Can Targeting APE1 and SSRP1 Improve Survival in Muscle-Invasive Bladder Cancer?
Posted: Tuesday, May 18, 2021
Apurinic/apyrimidinic endonuclease 1 (APE1) and its interacting partner, structure-specific recognition protein 1 (SSRP1), facilitate chromatin access and DNA repair function through the histone chaperone FACT complex. This process has previously been associated with promoting drug resistance in cancer. Researchers have now found that levels of APE1 and SSRP1 tend to be abnormally high in patients with muscle-invasive bladder cancer. Further, overexpression of APE1 and SSRP1 genes appeared to be associated with poor survival.
“This suggests the usage of FACT inhibitor curaxins in muscle-invasive bladder cancer to target FACT complex and APE1 to improve chemosensitization after further validation,” stated Kishor K. Bhakat, MD, and colleagues, of the University of Nebraska Medical Center, Omaha. This retrospective study was published in the journal Heliyon.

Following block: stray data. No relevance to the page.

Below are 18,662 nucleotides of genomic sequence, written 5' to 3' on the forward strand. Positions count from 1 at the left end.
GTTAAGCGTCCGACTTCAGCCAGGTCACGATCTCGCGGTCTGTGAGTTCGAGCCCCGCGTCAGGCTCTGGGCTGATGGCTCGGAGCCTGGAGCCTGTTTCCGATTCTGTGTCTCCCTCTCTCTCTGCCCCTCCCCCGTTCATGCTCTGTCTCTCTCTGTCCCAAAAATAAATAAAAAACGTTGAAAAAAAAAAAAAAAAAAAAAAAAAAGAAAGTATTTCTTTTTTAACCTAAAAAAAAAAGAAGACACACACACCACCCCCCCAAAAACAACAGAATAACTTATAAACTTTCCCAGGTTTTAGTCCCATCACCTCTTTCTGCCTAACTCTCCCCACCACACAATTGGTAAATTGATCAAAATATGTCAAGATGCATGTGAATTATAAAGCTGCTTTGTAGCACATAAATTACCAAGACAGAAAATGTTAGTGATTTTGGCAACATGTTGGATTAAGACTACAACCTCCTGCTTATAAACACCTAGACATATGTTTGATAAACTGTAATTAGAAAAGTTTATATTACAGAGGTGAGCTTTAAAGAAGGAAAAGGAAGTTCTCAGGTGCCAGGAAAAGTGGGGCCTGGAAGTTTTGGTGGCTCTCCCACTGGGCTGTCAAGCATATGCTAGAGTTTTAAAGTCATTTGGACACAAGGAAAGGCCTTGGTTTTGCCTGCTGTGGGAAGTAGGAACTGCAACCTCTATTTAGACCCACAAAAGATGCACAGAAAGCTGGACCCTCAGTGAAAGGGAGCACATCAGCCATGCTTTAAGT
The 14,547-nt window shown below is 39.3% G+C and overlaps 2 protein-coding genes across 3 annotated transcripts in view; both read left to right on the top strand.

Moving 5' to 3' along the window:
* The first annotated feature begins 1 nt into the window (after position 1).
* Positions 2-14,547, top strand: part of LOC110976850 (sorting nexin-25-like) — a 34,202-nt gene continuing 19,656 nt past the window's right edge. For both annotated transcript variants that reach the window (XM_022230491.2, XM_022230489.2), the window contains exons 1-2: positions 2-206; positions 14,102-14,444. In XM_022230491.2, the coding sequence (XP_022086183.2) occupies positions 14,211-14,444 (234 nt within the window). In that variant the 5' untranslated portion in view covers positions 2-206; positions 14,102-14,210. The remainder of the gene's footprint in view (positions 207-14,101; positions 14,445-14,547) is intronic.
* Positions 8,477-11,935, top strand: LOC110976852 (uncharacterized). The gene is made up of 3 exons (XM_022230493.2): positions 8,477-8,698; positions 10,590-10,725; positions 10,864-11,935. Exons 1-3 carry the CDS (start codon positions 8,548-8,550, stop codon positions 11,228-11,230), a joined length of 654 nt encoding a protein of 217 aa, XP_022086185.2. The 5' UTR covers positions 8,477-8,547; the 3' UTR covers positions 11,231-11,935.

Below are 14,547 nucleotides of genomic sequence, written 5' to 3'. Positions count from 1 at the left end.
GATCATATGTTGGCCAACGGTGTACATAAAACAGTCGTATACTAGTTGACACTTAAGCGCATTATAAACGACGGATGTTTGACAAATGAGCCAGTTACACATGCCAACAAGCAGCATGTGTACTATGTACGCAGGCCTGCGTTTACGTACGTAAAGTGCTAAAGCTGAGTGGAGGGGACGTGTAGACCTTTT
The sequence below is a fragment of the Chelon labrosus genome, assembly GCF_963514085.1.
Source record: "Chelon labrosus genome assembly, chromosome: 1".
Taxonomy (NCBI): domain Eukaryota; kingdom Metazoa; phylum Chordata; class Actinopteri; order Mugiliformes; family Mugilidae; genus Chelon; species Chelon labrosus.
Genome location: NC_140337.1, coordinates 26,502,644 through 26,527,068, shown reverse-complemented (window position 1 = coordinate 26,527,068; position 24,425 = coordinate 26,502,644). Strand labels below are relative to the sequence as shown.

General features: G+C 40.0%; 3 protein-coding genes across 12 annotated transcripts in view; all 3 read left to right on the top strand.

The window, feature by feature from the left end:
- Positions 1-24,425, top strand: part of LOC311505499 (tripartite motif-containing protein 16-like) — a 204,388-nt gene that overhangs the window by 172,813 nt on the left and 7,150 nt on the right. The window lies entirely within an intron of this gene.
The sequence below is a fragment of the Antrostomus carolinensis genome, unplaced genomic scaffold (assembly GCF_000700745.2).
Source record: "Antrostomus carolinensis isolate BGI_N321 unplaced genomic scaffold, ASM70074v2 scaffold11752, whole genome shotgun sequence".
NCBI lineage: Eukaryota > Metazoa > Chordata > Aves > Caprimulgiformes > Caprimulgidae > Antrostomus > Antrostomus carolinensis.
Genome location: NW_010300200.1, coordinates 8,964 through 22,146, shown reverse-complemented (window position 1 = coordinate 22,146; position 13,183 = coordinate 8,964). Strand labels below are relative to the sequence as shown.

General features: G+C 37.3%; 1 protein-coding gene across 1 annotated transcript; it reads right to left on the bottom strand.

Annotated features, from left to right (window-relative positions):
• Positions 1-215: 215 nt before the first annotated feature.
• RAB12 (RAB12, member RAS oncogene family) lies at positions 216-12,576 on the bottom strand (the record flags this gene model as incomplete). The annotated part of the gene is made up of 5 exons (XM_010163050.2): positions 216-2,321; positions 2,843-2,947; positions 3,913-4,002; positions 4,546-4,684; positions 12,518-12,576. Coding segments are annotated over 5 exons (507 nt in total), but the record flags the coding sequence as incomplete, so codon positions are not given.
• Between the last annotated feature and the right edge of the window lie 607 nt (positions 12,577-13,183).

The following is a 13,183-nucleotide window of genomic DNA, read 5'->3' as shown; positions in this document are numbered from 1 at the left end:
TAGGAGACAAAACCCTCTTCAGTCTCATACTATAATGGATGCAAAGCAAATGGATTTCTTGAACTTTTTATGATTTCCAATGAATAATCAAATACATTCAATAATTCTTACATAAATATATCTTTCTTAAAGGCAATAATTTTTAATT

Bladder cancer samples (n = 69) from patients who had undergone cystectomy or transurethral resection of bladder tumor were obtained from the Paraffin Tissue Bank. Tissue was stained for APE1 and SSRP1 using standard immunohistochemistry. The intensity of staining, percentage of positive cells, and histologic characteristics were recorded. Medical records from these patients provided information on overall survival. Further, the R2 Genomics Platform was utilized to generate a Kaplan-Meier curve of APEX1 and SSRP1 gene expression on overall survival from the tumor bladder urothelial carcinoma data set (n = 408).
The percentage of cells positively stained for APE1 was markedly higher in low-grade (66%) and high-grade tumors (98%), compared with normal adjacent tissues (4.2%, P < .01). Although SSRP1 was unobserved in normal tissue, there was a positive correlation between staining intensity of both APE1 and SSRP1 and tumor stage in muscle-invasive bladder cancer samples (R = .546, P < .0001). Elevation of APE1 (P < .05) and SSRP1 (P < .05) was associated with poor survival in the patients who provided tissue bank samples. Similarly, the R2 database indicated that poor survival was associated with upregulation of APEX1 (P < .05) and SSRP1 (P < .0001) in muscle-invasive bladder cancers, but not in non–muscle-invasive tumors (P > .24).
Disclosure: The study authors reported no conflicts of interest.